The troll season was not extended in southern SE inside waters, reflecting relatively poor survival of coho in this area which includes all of SSRAA’s traditional release sites except Nakat. While the Nakat release also didn’t do well, these fish survived better than those released at Anita, Whitman Lake, or Neets Bay.

There is some troll opportunity to catch these fish through the end of the month in Districts 103 and 104. The drift fleet will harvest some of these coho in D101/Nakat and D106/108 fisheries as they are normally scheduled.  They can also be harvested in the Anita Bay and Nakat THA’s.

It appears that the near shore marine environment in the spring of 2016 was not a good place for a juvenile pink or coho salmon, particularly in southern SE. In some circumstances – but not always –  those fish released closer to the open ocean can more quickly escape the near shore predation (of all kinds) that is always the primary cause of juvenile salmon mortality.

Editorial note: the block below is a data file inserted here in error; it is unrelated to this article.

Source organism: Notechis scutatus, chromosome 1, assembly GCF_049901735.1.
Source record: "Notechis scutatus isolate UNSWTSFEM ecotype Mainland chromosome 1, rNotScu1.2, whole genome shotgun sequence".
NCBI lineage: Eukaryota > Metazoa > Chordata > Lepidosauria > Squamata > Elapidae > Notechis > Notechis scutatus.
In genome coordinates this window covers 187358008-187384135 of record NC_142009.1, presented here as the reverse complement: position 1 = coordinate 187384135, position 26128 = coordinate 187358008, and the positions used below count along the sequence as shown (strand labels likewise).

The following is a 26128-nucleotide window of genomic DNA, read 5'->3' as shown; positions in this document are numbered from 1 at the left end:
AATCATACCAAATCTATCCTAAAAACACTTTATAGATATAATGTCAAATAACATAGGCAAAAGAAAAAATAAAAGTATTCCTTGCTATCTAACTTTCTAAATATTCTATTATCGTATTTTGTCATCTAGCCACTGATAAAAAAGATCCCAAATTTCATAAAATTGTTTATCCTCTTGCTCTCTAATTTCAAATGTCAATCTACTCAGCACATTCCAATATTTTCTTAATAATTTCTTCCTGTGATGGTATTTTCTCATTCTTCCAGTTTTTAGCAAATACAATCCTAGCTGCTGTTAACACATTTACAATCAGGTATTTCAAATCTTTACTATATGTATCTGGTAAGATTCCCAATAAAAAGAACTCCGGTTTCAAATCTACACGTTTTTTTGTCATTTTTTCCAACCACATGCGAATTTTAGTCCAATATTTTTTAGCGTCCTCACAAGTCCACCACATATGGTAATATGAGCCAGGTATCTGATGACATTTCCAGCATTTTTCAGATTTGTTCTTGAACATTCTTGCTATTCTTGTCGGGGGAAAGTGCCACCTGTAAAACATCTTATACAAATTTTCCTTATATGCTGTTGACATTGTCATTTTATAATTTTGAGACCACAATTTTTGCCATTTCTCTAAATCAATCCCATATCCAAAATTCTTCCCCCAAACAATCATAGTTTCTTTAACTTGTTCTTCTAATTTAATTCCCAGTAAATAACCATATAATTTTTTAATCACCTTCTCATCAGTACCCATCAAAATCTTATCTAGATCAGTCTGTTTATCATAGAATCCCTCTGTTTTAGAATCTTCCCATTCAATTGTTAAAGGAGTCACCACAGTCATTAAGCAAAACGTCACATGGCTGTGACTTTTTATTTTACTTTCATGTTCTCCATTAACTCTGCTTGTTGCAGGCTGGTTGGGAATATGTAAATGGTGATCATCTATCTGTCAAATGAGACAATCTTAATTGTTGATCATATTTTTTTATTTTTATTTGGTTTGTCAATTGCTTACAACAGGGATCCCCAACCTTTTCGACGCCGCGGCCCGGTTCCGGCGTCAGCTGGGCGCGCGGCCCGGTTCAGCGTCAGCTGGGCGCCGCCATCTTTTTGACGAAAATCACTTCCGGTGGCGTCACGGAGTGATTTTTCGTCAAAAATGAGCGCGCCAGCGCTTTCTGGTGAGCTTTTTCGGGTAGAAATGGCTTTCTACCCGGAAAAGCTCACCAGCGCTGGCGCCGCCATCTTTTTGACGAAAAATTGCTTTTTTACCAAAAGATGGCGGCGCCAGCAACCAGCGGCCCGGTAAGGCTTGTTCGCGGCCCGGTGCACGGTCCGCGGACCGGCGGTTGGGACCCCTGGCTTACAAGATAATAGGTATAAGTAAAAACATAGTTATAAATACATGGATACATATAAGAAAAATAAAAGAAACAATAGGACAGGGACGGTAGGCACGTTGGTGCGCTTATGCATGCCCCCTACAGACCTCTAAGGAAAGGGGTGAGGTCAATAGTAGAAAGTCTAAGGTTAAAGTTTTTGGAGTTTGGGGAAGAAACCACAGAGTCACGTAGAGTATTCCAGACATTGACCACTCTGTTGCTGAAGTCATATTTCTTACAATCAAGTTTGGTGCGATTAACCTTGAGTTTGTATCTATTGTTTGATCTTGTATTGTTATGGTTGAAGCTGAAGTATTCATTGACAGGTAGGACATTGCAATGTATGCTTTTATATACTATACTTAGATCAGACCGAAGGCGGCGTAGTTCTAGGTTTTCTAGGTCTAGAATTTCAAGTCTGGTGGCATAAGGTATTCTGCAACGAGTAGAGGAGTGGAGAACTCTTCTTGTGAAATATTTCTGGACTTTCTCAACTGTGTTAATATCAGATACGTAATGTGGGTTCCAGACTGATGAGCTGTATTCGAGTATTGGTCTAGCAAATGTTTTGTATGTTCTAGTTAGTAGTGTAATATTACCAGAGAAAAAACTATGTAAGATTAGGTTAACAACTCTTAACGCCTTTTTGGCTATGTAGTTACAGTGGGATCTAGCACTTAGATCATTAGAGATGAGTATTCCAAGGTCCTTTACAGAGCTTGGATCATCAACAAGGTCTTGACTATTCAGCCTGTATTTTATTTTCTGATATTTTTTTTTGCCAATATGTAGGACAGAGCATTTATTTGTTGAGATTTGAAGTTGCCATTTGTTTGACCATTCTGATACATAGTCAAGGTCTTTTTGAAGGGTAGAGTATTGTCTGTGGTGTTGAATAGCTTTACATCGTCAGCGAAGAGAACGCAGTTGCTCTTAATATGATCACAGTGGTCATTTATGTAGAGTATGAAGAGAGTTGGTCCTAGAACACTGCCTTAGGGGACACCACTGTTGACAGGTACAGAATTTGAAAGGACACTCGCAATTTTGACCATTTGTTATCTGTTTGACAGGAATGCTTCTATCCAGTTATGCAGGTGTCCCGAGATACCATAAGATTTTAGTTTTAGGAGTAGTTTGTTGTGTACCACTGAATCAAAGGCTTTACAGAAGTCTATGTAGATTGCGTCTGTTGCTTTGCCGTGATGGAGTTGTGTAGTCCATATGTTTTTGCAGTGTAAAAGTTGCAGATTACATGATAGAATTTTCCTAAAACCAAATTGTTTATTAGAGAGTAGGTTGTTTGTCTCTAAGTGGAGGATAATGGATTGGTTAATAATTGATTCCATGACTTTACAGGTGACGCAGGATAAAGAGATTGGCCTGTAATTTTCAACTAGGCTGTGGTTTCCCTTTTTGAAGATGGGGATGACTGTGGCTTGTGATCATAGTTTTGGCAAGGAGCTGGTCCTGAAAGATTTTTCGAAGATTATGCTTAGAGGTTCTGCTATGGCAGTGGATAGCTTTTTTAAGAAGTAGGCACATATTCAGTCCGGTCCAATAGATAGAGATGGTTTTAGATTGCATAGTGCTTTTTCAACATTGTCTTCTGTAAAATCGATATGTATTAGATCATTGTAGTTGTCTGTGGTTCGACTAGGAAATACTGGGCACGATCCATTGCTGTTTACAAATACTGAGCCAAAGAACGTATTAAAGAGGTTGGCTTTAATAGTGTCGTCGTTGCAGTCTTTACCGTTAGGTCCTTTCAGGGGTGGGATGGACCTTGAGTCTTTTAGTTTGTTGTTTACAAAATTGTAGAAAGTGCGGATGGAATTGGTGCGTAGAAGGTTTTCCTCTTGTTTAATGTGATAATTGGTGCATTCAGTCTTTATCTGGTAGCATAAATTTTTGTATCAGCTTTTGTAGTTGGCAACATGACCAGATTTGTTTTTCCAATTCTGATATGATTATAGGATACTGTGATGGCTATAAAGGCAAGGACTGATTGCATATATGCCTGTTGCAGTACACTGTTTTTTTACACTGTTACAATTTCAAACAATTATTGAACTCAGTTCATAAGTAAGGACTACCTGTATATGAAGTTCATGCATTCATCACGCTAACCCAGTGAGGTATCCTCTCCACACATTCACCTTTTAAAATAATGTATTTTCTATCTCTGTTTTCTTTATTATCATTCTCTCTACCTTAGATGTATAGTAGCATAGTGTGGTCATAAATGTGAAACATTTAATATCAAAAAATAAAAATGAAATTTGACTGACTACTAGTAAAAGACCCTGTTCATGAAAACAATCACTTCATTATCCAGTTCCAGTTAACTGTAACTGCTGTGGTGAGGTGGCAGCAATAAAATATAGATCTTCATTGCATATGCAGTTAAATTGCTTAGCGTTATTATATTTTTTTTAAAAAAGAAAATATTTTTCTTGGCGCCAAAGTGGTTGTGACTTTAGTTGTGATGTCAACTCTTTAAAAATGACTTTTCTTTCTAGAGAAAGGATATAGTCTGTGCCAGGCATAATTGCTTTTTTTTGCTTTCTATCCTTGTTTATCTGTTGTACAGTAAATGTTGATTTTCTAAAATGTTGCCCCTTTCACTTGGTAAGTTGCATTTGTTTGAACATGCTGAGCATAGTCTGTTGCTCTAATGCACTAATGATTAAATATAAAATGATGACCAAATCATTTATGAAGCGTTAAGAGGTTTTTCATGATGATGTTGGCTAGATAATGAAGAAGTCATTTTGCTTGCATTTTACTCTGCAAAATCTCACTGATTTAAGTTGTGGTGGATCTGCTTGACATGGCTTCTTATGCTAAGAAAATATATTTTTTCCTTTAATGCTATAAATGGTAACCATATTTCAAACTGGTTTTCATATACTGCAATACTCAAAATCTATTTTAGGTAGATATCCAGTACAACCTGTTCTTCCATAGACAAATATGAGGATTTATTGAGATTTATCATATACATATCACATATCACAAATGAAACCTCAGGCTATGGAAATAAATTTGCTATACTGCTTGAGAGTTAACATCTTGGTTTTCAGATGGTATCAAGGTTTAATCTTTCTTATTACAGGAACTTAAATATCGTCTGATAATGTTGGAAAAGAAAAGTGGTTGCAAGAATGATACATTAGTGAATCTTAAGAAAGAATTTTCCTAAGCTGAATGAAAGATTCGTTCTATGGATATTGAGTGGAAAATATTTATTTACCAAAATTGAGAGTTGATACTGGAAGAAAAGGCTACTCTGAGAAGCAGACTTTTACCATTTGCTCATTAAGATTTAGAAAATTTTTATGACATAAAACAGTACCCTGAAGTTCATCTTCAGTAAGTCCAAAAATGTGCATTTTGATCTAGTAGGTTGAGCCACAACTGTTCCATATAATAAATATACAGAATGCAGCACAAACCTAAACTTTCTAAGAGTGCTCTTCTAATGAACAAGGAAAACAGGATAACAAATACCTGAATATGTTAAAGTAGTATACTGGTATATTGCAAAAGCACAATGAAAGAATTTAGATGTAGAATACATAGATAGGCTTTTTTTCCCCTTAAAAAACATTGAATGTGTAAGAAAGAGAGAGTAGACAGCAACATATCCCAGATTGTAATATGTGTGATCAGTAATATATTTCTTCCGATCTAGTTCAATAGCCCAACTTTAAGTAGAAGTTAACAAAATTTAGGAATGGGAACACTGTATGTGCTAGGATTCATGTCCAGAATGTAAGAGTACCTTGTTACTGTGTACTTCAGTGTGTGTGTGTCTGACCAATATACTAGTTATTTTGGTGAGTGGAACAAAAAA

2017 Harvest of SSRAA Coho, Including Klawock Hatchery Production:

10 September 2017

The 2017 returns from SSRAA’s traditional (Chickamin River) fall coho releases – all of the releases – are well below average at this date. The difference from normal is dramatic.  It is too late in the season to expect this situation to change.  We are at or past the point where these fish peak in troll fisheries…and it is not happening.

There were a good number of Klawock River Coho in the fishery, though that return is not as strong as what came back in 2016. We think the Klawock return is in the range of “average”, but don’t have enough years in the database, related to current hatchery practices, to know the real “average”.  Regardless, the Klawock releases had a measurable impact on the troll fishery.